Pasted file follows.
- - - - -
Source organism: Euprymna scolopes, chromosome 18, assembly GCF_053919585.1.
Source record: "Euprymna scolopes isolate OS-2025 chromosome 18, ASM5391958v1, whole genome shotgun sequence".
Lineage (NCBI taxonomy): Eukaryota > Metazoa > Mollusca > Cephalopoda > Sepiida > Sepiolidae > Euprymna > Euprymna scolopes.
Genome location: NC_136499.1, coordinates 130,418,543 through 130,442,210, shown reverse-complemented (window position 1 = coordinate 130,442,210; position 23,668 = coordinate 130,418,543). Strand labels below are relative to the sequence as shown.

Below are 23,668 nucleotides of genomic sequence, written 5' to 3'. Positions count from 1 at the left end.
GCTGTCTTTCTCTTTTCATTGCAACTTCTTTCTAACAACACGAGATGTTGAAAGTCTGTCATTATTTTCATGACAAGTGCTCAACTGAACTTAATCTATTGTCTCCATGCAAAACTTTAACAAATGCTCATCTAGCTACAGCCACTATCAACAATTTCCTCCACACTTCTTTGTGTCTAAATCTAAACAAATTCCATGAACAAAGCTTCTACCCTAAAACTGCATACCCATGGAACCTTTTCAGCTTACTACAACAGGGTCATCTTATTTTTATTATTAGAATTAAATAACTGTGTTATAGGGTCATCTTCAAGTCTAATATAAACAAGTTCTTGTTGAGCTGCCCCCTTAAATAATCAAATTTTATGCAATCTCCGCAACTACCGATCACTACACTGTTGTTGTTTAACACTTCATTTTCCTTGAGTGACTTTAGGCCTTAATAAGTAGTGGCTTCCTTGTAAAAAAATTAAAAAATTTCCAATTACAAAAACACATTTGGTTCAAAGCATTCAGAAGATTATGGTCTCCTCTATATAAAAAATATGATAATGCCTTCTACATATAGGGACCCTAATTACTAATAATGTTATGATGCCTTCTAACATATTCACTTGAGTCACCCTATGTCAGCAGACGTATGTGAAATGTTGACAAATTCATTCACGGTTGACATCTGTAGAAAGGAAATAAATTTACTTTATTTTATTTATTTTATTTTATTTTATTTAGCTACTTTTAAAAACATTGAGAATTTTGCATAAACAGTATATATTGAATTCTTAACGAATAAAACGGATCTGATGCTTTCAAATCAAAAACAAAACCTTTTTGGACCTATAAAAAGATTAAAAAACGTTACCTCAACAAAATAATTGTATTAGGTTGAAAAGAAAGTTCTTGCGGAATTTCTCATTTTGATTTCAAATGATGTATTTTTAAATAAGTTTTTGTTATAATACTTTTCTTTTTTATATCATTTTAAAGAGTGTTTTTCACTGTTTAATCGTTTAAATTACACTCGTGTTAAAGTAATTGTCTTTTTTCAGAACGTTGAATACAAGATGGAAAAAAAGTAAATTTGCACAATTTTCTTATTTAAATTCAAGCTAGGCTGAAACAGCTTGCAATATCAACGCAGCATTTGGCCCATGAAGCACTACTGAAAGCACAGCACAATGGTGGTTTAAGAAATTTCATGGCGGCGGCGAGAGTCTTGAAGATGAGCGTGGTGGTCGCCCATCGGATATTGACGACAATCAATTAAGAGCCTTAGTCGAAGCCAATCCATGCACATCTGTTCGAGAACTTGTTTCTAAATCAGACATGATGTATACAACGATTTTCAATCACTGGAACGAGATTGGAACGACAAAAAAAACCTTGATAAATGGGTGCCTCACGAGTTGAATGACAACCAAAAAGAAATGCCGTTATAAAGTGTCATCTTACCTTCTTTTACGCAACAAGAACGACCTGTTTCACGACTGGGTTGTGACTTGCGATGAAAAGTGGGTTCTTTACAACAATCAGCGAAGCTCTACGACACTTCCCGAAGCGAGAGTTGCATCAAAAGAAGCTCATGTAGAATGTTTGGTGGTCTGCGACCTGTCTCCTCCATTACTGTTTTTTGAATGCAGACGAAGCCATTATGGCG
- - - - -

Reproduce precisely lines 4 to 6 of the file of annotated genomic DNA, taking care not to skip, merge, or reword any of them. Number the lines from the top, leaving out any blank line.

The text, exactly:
Genome location: NC_136499.1, coordinates 130,418,543 through 130,442,210, shown reverse-complemented (window position 1 = coordinate 130,442,210; position 23,668 = coordinate 130,418,543). Strand labels below are relative to the sequence as shown.

Below are 23,668 nucleotides of genomic sequence, written 5' to 3'. Positions count from 1 at the left end.
GCTGTCTTTCTCTTTTCATTGCAACTTCTTTCTAACAACACGAGATGTTGAAAGTCTGTCATTATTTTCATGACAAGTGCTCAACTGAACTTAATCTATTGTCTCCATGCAAAACTTTAACAAATGCTCATCTAGCTACAGCCACTATCAACAATTTCCTCCACACTTCTTTGTGTCTAAATCTAAACAAATTCCATGAACAAAGCTTCTACCCTAAAACTGCATACCCATGGAACCTTTTCAGCTTACTACAACAGGGTCATCTTATTTTTATTATTAGAATTAAATAACTGTGTTATAGGGTCATCTTCAAGTCTAATATAAACAAGTTCTTGTTGAGCTGCCCCCTTAAATAATCAAATTTTATGCAATCTCCGCAACTACCGATCACTACACTGTTGTTGTTTAACACTTCATTTTCCTTGAGTGACTTTAGGCCTTAATAAGTAGTGGCTTCCTTGTAAAAAAATTAAAAAATTTCCAATTACAAAAACACATTTGGTTCAAAGCATTCAGAAGATTATGGTCTCCTCTATATAAAAAATATGATAATGCCTTCTACATATAGGGACCCTAATTACTAATAATGTTATGATGCCTTCTAACATATTCACTTGAGTCACCCTATGTCAGCAGACGTATGTGAAATGTTGACAAATTCATTCACGGTTGACATCTGTAGAAAGGAAATAAATTTACTTTATTTTATTTATTTTATTTTATTTTATTTAGCTACTTTTAAAAACATTGAGAATTTTGCATAAACAGTATATATTGAATTCTTAACGAATAAAACGGATCTGATGCTTTCAAATCAAAAACAAAACCTTTTTGGACCTATAAAAAGATTAAAAAACGTTACCTCAACAAAATAATTGTATTAGGTTGAAAAGAAAGTTCTTGCGGAATTTCTCATTTTGATTTCAAATGATGTATTTTTAAATAAGTTTTTGTTATAATACTTTTCTTTTTTATATCATTTTAAAGAGTGTTTTTCACTGTTTAATCGTTTAAATTACACTCGTGTTAAAGTAATTGTCTTTTTTCAGAACGTTGAATACAAGATGGAAAAAAAGTAAATTTGCACAATTTTCTTATTTAAATTCAAGCTAGGCTGAAACAGCTTGCAATATCAACGCAGCATTTGGCCCATGAAGCACTACTGAAAGCACAGCACAATGGTGGTTTAAGAAATTTCATGGCGGCGGCGAGAGTCTTGAAGATGAGCGTGGTGGTCGCCCATCGGATATTGACGACAATCAATTAAGAGCCTTAGTCGAAGCCAATCCATGCACATCTGTTCGAGAACTTGTTTCTAAATCAGACATGATGTATACAACGATTTTCAATCACTGGAACGAGATTGGAACGACAAAAAAAACCTTGATAAATGGGTGCCTCACGAGTTGAATGACAACCAAAAAGAAATGCCGTTATAAAGTGTCATCTTACCTTCTTTTACGCAACAAGAACGACCTGTTTCACGACTGGGTTGTGACTTGCGATGAAAAGTGGGTTCTTTACAACAATCAGCGAAGCTCTACGACACTTCCCGAAGCGAGAGTTGCATCAAAAGAAGCTCATGTAGAATGTTTGGTGGTCTGCGACCTGTCTCCTCCATTACTGTTTTTTGAATGCAGACGAAGCCATTATGGCG